I am not trying to rehabilitate the character of Saddam Hussein. He has much
to answer for in the area of human rights abuses. But accusing him of gassing
his own people at Halabja as an act of genocide is not correct, because as
far as the information we have goes, all of the cases where gas was used
involved battles. These were tragedies of war. There may be justifications
for invading Iraq, but Halabja is not one of them.

In fact, those who really feel that the disaster at Halabja has bearing on
today might want to consider a different question: Why was Iran so keen on
taking the town? A closer look may shed light on America's impetus to invade

We are constantly reminded that Iraq has perhaps the world's largest reserves
of oil. But in a regional and perhaps even geopolitical sense, it may be more
important that Iraq has the most extensive river system in the Middle East.
In addition to the Tigris and Euphrates, there are the Greater Zab and Lesser
Zab rivers in the north of the country. Iraq was covered with irrigation
works by the sixth century A.D., and was a granary for the region.

Before the Persian Gulf war, Iraq had built an impressive system of dams and
river control projects, the largest being the Darbandikhan dam in the Kurdish
area. And it was this dam the Iranians were aiming to take control of when
they seized Halabja. In the 1990's there was much discussion over the
construction of a so-called Peace Pipeline that would bring the waters of the
Tigris and Euphrates south to the parched Gulf states and, by extension,
Israel. No progress has been made on this, largely because of Iraqi
intransigence. With Iraq in American hands, of course, all that could change.

Thus America could alter the destiny of the Middle East in a way that
probably could not be challenged for decades — not solely by controlling
Iraq's oil, but by controlling its water. Even if America didn't occupy the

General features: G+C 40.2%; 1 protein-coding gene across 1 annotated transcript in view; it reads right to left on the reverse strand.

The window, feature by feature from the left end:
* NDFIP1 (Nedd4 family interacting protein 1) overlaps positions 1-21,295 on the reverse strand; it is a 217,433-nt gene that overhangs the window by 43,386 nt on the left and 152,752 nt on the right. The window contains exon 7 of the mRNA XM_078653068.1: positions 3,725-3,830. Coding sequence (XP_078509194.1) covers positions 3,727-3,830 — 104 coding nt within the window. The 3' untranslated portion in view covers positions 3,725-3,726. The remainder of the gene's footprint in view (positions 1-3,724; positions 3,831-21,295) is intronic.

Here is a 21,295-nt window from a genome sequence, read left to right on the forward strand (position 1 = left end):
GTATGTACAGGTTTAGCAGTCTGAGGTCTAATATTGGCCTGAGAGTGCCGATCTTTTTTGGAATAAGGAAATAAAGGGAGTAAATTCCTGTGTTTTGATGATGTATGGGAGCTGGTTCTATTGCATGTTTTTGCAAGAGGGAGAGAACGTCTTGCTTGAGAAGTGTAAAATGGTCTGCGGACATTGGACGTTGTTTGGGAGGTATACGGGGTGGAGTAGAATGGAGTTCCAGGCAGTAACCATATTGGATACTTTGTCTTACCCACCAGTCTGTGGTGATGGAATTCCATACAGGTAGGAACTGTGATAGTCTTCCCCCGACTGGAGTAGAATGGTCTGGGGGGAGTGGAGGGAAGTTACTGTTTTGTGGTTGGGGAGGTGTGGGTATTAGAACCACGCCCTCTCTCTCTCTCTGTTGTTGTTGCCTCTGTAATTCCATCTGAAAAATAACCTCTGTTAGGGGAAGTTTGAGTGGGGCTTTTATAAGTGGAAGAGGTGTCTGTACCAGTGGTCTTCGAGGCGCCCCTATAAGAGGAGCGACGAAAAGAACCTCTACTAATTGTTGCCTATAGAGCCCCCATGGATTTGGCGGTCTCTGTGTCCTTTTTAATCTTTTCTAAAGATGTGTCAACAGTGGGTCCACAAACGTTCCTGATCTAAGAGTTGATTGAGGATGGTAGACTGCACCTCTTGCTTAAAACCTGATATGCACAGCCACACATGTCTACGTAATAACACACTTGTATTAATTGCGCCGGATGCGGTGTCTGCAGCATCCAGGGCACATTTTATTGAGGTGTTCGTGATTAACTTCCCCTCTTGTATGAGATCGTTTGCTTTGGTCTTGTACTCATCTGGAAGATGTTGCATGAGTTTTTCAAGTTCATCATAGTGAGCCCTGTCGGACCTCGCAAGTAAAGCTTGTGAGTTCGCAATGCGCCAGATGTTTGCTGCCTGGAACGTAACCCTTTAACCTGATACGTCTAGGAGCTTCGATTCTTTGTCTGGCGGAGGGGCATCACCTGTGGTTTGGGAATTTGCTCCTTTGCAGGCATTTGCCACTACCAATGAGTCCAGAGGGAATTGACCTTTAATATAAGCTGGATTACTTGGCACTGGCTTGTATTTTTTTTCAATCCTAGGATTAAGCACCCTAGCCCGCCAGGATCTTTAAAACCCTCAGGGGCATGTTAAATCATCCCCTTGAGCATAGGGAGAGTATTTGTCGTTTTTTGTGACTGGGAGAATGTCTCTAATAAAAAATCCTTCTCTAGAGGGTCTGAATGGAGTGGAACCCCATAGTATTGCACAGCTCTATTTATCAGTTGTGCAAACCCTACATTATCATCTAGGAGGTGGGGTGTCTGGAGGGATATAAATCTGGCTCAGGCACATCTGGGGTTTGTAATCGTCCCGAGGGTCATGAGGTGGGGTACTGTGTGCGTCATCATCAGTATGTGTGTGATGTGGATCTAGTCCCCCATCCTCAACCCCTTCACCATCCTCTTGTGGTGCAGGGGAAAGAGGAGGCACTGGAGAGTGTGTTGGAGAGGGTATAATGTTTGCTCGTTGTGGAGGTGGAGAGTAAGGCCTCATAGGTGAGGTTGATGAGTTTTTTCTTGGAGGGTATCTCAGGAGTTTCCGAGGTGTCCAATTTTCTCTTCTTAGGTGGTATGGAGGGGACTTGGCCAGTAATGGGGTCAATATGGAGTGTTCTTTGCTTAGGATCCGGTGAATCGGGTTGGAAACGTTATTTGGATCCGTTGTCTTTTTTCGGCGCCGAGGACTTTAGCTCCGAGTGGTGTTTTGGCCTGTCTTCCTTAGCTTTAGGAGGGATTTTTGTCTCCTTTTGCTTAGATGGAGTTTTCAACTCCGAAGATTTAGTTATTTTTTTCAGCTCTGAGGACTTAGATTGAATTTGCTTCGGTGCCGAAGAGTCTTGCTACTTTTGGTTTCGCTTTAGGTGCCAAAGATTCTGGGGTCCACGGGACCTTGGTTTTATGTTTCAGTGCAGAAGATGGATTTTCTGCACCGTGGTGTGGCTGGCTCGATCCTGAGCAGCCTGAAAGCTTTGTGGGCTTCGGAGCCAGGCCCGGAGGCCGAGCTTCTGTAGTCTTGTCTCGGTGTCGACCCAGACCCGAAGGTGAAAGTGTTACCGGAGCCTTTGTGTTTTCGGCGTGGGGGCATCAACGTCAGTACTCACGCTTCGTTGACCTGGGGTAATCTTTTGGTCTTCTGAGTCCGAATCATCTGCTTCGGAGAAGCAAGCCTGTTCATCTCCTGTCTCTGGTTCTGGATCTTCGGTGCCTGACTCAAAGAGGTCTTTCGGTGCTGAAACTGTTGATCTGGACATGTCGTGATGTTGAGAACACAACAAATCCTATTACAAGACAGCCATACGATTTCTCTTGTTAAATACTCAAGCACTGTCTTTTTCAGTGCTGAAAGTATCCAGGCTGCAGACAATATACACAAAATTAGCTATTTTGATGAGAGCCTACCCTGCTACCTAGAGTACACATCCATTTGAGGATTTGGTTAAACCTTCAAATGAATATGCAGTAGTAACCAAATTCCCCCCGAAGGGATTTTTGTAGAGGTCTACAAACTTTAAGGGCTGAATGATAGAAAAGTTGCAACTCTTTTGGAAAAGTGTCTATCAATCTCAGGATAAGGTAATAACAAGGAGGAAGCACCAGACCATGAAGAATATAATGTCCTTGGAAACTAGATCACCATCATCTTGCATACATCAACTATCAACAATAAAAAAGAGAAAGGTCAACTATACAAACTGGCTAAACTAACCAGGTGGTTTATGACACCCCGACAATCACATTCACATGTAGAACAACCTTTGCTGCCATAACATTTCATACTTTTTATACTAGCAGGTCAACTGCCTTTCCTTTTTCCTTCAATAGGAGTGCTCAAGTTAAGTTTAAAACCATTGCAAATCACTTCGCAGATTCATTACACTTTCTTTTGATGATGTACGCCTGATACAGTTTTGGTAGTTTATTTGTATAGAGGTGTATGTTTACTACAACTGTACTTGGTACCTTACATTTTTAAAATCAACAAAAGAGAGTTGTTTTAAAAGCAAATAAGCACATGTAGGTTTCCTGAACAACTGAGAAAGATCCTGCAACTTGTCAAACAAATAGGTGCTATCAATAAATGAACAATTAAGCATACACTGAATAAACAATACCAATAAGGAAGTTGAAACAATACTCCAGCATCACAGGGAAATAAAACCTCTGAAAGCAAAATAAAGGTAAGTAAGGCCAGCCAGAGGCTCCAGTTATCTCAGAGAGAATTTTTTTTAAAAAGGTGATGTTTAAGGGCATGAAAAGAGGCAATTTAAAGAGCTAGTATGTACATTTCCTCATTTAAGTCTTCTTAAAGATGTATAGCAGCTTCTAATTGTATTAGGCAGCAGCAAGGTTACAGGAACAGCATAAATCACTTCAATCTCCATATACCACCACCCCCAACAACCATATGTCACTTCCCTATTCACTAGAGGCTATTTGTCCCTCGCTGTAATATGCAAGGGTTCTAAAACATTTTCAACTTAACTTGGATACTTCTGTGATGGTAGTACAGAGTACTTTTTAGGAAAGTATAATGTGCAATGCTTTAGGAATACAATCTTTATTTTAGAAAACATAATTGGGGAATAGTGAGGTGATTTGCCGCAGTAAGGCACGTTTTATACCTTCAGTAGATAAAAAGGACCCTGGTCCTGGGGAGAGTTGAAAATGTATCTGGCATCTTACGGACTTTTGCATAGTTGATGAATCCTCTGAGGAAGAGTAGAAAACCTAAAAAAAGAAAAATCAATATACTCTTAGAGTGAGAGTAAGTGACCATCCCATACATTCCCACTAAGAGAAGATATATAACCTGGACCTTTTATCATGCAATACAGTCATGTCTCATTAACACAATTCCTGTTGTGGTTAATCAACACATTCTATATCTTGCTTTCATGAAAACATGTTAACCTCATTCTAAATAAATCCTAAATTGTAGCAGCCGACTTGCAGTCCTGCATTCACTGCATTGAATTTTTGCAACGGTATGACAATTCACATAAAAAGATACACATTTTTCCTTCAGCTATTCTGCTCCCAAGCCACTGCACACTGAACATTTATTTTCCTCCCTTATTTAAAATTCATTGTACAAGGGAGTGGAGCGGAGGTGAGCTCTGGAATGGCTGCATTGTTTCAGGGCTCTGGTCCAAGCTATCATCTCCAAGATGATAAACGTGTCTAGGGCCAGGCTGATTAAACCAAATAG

country, once Mr. Hussein's Baath Party is driven from power, many lucrative
opportunities would open up for American companies.

All that is needed to get us into war is one clear reason for acting, one t
hat would be generally persuasive. But efforts to link the Iraqis directly
to Osama bin Laden have proved inconclusive. Assertions that Iraq threatens
its neighbors have also failed to create much resolve; in its present
debilitated condition — thanks to United Nations sanctions — Iraq's
conventional forces threaten no one.

Perhaps the strongest argument left for taking us to war quickly is that
Saddam Hussein has committed human rights atrocities against his people. And
the most dramatic case are the accusations about Halabja.

Before we go to war over Halabja, the administration owes the American people
the full facts. And if it has other examples of Saddam Hussein gassing Kurds,
it must show that they were not pro-Iranian Kurdish guerrillas who died
fighting alongside Iranian Revolutionary Guards. Until Washington gives us
proof of Saddam Hussein's supposed atrocities, why are we picking on Iraq on
human rights grounds, particularly when there are so many other repressive
regimes Washington supports?

Stephen C. Pelletiere is author of "Iraq and the International Oil System:
Why America Went to War in the Persian Gulf."